Album by Mayo Thompson.
Mayo Thompson's Corky's Debt to his Fatherwas first released in 1970, though it was so out of step with other albums of its time its age hardly shows today. The folks at Drag City (who are hell bent on chronicling the seemingly endless navigations of Thompson's four-decade musical career) have finally brought one of the great head-scratching avant-pop albums of the '70s back into print (again). This new vinyl edition marks the fourth issue of the album, which has drifted in and out of print for the past 37 years, this time with a heavy old-school cardboard sleeve and a bonus 7-inch. Corky's Debt is a particularly difficult record to write about as its brilliance is not the kind of thing that's glaringly obvious or even striking on initial contact, glowing with the same off-kilter pop essence as the treacherous seas navigated by other '60s crackpot pop-luminaries like Syd Barrett. The difference here is that Thompson approaches things as an artist (of the highest brow) and not a tormented acid casualty, although by no means do his pretensions outweigh his intentions.
Thompson is perhaps best known as the leader and continuous frontman for the ever-shifting musical collective known as The Red Krayola, which began at the dawn of the psychedelic era as part of the same Texas scene that birthed The 13th Floor Elevators. Corky's Debt marks Thompson's first solo effort after The Red Krayola's two records for International Artists turned what was then known as rock 'n' roll completely inside-out. Aeons ahead of their time, the Krayola approach was conceptual, abstract and even Cagian. Other rock bands in the '60s merely dabbled in the avant garde — The Beatles, The Velvets, The Mothers, etc. — they put it at the forefront, with concepts often taking precedence over songs, resulting in a particular kind of rock deconstruction that would not be fully realized until the post-punk era.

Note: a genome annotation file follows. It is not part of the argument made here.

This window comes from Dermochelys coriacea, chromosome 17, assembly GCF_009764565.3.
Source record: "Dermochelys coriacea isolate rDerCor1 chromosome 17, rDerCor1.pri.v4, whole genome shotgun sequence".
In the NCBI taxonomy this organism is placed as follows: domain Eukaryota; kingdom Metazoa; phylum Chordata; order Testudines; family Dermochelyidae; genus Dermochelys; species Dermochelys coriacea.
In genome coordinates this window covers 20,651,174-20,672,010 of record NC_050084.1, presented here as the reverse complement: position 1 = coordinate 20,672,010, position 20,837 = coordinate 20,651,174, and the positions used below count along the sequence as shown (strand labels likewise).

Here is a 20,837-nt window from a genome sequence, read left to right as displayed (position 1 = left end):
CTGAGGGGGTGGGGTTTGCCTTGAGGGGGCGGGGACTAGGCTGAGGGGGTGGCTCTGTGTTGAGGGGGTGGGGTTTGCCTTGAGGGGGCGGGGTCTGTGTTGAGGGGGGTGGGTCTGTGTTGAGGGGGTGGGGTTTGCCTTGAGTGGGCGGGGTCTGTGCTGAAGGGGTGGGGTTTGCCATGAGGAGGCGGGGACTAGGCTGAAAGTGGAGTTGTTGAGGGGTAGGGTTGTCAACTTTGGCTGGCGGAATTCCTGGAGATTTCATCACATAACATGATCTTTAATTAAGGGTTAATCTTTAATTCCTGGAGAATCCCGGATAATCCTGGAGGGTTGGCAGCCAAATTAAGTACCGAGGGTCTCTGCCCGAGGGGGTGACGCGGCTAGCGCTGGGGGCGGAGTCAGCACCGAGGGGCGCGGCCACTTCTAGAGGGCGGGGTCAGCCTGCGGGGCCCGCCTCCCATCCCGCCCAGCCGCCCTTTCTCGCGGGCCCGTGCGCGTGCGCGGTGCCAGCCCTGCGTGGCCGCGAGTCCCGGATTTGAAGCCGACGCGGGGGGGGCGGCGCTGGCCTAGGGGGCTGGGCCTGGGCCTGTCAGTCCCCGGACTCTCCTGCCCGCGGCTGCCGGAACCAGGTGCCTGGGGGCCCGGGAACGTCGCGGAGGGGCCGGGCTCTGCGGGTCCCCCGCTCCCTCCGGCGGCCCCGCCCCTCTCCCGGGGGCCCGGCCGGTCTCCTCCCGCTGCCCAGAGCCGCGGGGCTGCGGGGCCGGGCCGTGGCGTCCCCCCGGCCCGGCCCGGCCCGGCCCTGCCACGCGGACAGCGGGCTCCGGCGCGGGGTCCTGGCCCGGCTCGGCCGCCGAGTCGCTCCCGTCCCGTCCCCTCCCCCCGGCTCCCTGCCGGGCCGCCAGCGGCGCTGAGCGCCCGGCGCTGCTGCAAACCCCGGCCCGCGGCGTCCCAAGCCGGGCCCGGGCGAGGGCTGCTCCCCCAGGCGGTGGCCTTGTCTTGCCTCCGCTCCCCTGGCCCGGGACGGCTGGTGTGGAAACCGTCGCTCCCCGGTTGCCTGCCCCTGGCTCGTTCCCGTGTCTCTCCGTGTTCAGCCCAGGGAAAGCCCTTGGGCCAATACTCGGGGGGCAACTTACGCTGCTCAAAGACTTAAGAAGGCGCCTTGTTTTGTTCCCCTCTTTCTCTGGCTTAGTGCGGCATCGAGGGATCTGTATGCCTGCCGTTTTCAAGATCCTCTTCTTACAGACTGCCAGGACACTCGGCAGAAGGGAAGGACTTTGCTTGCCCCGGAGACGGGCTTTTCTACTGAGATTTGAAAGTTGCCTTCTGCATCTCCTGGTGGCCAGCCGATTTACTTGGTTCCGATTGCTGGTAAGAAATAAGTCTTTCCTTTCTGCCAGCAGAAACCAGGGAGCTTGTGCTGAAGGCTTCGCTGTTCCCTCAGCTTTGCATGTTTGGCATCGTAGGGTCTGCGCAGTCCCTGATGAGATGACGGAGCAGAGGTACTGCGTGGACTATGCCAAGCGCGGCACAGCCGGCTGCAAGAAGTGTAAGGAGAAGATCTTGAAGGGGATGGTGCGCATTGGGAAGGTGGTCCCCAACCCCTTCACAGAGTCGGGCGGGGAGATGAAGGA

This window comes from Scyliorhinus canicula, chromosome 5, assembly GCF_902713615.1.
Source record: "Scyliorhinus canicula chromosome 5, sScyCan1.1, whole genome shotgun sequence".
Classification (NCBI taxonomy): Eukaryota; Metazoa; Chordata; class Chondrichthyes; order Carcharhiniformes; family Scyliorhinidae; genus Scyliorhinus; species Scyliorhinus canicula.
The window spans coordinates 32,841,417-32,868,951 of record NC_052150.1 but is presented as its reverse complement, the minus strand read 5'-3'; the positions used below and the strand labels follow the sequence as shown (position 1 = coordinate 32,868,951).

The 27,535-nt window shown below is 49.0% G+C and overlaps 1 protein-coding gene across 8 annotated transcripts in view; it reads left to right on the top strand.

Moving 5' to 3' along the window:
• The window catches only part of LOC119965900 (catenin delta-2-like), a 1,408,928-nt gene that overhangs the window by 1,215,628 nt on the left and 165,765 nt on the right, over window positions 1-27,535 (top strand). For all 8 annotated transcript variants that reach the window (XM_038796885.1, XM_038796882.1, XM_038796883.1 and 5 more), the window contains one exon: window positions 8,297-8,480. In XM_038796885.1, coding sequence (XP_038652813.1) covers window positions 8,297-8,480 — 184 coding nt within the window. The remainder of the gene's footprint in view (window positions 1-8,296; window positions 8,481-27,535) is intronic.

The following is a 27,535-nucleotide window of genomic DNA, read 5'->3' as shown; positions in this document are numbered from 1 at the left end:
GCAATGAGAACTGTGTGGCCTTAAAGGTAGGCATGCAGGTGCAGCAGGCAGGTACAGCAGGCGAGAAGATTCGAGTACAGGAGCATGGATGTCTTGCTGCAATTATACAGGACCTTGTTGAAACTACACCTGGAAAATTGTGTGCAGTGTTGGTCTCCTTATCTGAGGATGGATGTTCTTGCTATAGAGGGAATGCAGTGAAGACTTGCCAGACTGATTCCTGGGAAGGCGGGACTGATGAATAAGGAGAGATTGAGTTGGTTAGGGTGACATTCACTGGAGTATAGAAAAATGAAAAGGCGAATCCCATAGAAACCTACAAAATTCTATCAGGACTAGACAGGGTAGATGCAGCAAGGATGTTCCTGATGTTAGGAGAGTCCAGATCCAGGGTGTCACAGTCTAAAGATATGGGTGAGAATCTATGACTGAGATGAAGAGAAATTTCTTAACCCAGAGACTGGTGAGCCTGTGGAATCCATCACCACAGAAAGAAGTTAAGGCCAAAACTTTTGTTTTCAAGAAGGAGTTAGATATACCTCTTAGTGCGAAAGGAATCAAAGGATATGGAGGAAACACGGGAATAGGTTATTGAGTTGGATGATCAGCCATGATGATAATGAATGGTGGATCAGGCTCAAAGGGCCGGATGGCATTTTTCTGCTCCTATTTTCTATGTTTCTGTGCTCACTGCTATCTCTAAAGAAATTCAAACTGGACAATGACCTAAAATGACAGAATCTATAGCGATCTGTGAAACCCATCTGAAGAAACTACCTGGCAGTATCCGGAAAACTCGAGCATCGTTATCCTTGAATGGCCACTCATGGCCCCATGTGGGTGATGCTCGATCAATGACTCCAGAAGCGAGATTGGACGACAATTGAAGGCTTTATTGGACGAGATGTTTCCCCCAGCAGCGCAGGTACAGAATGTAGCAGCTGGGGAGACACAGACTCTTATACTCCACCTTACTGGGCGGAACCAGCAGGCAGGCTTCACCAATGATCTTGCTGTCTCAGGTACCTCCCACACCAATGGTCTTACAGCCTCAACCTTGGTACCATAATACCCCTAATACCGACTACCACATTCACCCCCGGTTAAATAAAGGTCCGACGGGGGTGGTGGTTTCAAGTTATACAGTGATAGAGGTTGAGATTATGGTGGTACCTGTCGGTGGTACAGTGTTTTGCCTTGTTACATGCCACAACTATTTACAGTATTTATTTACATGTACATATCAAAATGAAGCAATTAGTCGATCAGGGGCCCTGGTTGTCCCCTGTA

Part of the brilliance of Corky's Debt is that it takes this deconstruction, shoots it through with mature early '70s singer-songwriterisms (perhaps Thompson finally heard Dylan?) and uses it to build rather than destroy. After all, this is an album of proper, well-produced songs, and though it doesn't brim over with wide-eyed pre-punk energy like the early Krayola albums, it instead settles into kind of damaged beauty that is far more personal and revealing. Thompson's approach on Corky's Debt comes off something like the musical equivalent of Marcel Duchamp attempting to paint like Norman Rockwell, as if an otherwise oblivious Dada wordsmith walked into the wrong recording studio, guitar in hand, and accidentally cut a record with Jerry Jeff Walker's backup band, minds blowing left and right as the tape rolled.
That's not to say that the contrast between Thompson and his surroundings is stark — it's almost as if he's able to blend in and stand out at the same time, exhibiting a form of uneasiness that is strangely comfortable. Thompson's earnestness is far beyond his actual ability to sing: In this sound world, a missed note merely reminds us of a real world that is imperfect, and Thompson misses them in every song. If anything, the record stands as proof that even the most self-indulgent brand of whimsical nonsense lyricism can be shaped into genuine introspection, beautifully thrashing about in the often all-too-empty space where content is eclipsed by context. To this day, the album still stands not only as a well-aged folk-pop album, but also as an immovable piece of conceptual art.